To turn the page is a (modern, relatively uncommon) variant of the long-established idiomatic usage...
To Turn Over a New Leaf
to make a fresh start, to change your behavior or attitude. In the 16th century people referred to pages in a book as “leaves”. When they turned over a new leaf it meant they were turning to a blank page in a workbook to start a new lesson. This could also be more generally used as to say you’re turning over a page of your life and starting a new one, etc.
In fact, even "Fiji turns over a new leaf" would be unlikely phrasing for OP's exact context, because essentially it means start to act or behave in a better or more responsible way. Thus it implies that previously, Fiji had been acting badly/immorally, which probably isn't the intent in OP's example.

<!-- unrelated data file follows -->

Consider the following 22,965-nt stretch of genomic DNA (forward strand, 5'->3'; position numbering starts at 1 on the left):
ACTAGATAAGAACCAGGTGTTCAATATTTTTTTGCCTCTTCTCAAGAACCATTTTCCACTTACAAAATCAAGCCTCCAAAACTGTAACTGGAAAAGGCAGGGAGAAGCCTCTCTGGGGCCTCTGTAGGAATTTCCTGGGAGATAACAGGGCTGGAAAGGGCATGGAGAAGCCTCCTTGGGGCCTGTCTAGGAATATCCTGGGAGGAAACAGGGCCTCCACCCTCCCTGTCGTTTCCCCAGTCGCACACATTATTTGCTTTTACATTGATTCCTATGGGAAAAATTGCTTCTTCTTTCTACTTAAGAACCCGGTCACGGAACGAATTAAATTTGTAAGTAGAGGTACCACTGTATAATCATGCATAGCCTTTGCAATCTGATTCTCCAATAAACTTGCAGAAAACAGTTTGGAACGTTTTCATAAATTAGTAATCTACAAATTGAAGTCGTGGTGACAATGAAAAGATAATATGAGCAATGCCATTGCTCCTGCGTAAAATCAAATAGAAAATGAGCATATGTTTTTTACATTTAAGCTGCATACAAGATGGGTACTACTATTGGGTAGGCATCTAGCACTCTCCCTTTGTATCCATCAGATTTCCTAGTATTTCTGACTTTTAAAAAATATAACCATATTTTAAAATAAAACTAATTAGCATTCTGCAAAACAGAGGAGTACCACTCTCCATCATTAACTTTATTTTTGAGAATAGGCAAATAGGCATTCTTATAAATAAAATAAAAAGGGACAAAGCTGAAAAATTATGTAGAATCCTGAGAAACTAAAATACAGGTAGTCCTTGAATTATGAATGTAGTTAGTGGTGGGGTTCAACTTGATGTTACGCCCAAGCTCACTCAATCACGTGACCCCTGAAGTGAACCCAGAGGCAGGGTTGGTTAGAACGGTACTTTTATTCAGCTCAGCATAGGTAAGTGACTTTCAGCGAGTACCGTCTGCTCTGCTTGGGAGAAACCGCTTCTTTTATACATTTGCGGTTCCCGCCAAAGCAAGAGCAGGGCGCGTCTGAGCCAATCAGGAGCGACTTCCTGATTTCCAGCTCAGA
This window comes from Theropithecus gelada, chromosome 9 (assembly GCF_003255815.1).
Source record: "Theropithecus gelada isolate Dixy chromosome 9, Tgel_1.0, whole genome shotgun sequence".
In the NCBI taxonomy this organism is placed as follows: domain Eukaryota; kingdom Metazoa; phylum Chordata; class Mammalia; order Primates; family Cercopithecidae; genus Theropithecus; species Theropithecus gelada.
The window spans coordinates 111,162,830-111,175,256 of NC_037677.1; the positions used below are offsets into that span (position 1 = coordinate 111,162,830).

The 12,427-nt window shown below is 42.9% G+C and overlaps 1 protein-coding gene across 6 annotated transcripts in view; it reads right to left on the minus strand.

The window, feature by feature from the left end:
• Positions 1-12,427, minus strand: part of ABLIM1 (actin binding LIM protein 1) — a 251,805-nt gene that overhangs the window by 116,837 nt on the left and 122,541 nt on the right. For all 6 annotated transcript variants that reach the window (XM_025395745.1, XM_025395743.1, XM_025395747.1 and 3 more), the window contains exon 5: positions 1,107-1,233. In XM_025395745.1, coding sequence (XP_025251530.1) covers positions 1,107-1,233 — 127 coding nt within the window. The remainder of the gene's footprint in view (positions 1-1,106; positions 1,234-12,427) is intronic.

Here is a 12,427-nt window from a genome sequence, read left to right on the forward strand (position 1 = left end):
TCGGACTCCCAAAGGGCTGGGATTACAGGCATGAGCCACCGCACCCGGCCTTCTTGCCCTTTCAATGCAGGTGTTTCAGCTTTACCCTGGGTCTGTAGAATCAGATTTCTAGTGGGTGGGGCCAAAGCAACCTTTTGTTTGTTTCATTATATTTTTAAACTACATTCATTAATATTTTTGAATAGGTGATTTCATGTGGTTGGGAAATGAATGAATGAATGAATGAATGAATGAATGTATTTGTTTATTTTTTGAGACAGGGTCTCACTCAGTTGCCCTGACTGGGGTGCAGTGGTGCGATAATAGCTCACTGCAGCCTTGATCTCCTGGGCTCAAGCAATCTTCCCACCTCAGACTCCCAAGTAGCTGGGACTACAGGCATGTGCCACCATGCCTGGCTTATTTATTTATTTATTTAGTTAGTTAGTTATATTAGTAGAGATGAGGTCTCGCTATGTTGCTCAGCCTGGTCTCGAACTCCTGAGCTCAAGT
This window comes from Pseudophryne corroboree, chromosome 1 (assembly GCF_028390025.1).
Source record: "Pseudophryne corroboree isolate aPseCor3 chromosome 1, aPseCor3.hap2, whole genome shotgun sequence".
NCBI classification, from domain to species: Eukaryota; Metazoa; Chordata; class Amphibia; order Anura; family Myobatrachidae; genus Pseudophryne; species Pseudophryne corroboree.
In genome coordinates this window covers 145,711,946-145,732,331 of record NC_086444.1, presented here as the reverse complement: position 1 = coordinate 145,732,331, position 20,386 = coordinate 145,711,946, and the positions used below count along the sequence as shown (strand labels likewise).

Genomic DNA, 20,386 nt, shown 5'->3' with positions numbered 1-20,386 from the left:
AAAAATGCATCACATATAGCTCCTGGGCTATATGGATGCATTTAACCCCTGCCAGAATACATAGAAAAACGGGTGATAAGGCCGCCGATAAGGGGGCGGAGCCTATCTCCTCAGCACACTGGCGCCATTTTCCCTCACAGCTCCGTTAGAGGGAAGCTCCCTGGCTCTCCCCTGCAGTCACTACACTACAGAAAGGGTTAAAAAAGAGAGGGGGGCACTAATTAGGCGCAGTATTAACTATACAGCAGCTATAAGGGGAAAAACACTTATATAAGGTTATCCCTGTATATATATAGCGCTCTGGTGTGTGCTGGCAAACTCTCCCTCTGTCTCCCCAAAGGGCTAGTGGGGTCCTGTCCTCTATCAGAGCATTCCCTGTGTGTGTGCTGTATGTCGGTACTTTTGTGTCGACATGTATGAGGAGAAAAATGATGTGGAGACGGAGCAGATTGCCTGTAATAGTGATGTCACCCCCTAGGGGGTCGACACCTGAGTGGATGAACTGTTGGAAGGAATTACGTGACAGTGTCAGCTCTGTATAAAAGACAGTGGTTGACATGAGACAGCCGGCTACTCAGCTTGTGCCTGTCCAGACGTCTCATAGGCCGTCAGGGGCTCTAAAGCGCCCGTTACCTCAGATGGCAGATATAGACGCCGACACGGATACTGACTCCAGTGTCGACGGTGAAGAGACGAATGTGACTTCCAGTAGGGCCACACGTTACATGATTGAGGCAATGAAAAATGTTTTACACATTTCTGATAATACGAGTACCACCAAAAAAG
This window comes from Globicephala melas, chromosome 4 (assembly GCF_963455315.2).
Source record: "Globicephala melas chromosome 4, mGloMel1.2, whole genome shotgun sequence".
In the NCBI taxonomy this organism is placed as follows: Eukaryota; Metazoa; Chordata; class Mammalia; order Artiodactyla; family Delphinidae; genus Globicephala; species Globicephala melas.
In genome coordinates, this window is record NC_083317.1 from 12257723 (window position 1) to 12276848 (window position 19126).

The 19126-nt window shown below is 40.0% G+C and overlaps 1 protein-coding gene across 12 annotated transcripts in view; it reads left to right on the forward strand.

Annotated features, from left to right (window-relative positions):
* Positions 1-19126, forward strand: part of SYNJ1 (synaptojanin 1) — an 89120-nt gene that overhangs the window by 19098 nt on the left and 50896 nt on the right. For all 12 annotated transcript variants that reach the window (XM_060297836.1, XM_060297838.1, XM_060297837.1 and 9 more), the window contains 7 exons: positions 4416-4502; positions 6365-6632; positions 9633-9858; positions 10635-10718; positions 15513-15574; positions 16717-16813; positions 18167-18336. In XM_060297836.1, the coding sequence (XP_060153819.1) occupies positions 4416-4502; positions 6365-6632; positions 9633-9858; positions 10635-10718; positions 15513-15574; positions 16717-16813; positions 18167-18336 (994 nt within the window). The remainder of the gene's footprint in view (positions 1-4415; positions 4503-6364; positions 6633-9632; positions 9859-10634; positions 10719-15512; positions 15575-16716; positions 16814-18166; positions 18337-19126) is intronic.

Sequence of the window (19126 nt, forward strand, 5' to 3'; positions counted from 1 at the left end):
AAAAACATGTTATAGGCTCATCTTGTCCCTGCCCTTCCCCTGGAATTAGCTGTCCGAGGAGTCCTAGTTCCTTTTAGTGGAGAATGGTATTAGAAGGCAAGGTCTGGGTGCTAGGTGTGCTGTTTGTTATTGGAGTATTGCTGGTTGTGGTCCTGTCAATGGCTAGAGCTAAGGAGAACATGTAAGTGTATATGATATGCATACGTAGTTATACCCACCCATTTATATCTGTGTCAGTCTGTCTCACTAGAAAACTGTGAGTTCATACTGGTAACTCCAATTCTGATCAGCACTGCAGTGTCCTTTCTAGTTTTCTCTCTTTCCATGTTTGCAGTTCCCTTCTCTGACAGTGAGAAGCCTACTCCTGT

The citation is from an editorial in The Hindu, so perhaps this usage is more "normal" in Indian English. But I'd expect British newspapers to use something more like...
"Fiji starts a new chapter"
"Fiji rewrites the book"
"Fiji breaks with tradition"
"Fiji breaks the mould"
...all of which strongly emphasise the fact of starting something completely new, with less of the (probably unwanted) implications of having abandoned previous undesirable patterns of behaviour.